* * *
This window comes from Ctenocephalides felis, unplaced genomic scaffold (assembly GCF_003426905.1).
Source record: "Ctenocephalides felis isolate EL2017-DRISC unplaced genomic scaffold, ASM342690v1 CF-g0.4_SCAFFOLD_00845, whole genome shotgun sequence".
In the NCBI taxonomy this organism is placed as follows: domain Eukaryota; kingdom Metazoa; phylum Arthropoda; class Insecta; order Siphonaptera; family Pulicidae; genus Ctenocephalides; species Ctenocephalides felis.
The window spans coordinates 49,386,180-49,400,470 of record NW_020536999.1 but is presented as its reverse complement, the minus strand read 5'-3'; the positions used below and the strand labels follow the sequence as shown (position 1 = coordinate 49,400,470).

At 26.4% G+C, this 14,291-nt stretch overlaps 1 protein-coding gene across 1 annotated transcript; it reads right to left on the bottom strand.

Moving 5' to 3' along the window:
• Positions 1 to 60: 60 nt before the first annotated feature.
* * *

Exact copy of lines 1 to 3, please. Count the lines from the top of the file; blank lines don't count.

This window comes from Ctenocephalides felis, unplaced genomic scaffold (assembly GCF_003426905.1).
Source record: "Ctenocephalides felis isolate EL2017-DRISC unplaced genomic scaffold, ASM342690v1 CF-g0.4_SCAFFOLD_00845, whole genome shotgun sequence".
In the NCBI taxonomy this organism is placed as follows: domain Eukaryota; kingdom Metazoa; phylum Arthropoda; class Insecta; order Siphonaptera; family Pulicidae; genus Ctenocephalides; species Ctenocephalides felis.